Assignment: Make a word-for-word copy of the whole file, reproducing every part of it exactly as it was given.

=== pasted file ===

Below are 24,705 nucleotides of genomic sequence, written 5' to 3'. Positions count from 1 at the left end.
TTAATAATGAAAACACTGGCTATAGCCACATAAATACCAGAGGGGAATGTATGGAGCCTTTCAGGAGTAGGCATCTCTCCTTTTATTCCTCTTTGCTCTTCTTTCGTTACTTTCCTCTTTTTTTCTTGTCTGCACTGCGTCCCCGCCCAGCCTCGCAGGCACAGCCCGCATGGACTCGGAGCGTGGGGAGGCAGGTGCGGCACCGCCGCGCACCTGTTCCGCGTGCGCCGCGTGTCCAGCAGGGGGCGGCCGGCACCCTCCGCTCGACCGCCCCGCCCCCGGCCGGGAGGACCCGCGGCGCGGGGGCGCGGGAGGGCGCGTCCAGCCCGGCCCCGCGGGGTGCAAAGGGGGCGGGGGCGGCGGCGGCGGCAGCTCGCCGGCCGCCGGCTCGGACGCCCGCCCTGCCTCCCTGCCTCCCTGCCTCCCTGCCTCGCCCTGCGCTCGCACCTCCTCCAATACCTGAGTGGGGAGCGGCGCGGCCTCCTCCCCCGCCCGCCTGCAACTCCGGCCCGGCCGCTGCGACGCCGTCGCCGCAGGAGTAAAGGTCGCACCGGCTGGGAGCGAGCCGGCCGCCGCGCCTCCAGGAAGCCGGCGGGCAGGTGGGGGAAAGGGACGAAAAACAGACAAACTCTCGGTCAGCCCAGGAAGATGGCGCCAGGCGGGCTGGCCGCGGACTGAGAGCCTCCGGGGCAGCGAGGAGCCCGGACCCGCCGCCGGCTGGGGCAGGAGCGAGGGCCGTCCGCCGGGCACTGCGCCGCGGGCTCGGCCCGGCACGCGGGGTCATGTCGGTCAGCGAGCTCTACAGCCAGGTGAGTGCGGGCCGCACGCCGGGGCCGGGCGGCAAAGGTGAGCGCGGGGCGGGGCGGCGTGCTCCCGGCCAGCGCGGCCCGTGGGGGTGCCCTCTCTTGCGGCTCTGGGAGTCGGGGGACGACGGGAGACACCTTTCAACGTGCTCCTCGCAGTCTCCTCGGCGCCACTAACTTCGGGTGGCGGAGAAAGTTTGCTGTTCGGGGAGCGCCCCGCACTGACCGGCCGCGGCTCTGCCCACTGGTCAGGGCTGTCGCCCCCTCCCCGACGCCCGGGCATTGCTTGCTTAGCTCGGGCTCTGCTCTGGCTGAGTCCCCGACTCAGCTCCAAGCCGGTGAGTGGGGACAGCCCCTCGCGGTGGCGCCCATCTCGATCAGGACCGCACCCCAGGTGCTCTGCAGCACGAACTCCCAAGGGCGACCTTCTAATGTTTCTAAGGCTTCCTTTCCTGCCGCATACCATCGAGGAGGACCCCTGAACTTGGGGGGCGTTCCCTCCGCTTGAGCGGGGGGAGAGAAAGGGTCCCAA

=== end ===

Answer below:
Below are 24,705 nucleotides of genomic sequence, written 5' to 3'. Positions count from 1 at the left end.
TTAATAATGAAAACACTGGCTATAGCCACATAAATACCAGAGGGGAATGTATGGAGCCTTTCAGGAGTAGGCATCTCTCCTTTTATTCCTCTTTGCTCTTCTTTCGTTACTTTCCTCTTTTTTTCTTGTCTGCACTGCGTCCCCGCCCAGCCTCGCAGGCACAGCCCGCATGGACTCGGAGCGTGGGGAGGCAGGTGCGGCACCGCCGCGCACCTGTTCCGCGTGCGCCGCGTGTCCAGCAGGGGGCGGCCGGCACCCTCCGCTCGACCGCCCCGCCCCCGGCCGGGAGGACCCGCGGCGCGGGGGCGCGGGAGGGCGCGTCCAGCCCGGCCCCGCGGGGTGCAAAGGGGGCGGGGGCGGCGGCGGCGGCAGCTCGCCGGCCGCCGGCTCGGACGCCCGCCCTGCCTCCCTGCCTCCCTGCCTCCCTGCCTCGCCCTGCGCTCGCACCTCCTCCAATACCTGAGTGGGGAGCGGCGCGGCCTCCTCCCCCGCCCGCCTGCAACTCCGGCCCGGCCGCTGCGACGCCGTCGCCGCAGGAGTAAAGGTCGCACCGGCTGGGAGCGAGCCGGCCGCCGCGCCTCCAGGAAGCCGGCGGGCAGGTGGGGGAAAGGGACGAAAAACAGACAAACTCTCGGTCAGCCCAGGAAGATGGCGCCAGGCGGGCTGGCCGCGGACTGAGAGCCTCCGGGGCAGCGAGGAGCCCGGACCCGCCGCCGGCTGGGGCAGGAGCGAGGGCCGTCCGCCGGGCACTGCGCCGCGGGCTCGGCCCGGCACGCGGGGTCATGTCGGTCAGCGAGCTCTACAGCCAGGTGAGTGCGGGCCGCACGCCGGGGCCGGGCGGCAAAGGTGAGCGCGGGGCGGGGCGGCGTGCTCCCGGCCAGCGCGGCCCGTGGGGGTGCCCTCTCTTGCGGCTCTGGGAGTCGGGGGACGACGGGAGACACCTTTCAACGTGCTCCTCGCAGTCTCCTCGGCGCCACTAACTTCGGGTGGCGGAGAAAGTTTGCTGTTCGGGGAGCGCCCCGCACTGACCGGCCGCGGCTCTGCCCACTGGTCAGGGCTGTCGCCCCCTCCCCGACGCCCGGGCATTGCTTGCTTAGCTCGGGCTCTGCTCTGGCTGAGTCCCCGACTCAGCTCCAAGCCGGTGAGTGGGGACAGCCCCTCGCGGTGGCGCCCATCTCGATCAGGACCGCACCCCAGGTGCTCTGCAGCACGAACTCCCAAGGGCGACCTTCTAATGTTTCTAAGGCTTCCTTTCCTGCCGCATACCATCGAGGAGGACCCCTGAACTTGGGGGGCGTTCCCTCCGCTTGAGCGGGGGGAGAGAAAGGGTCCCAA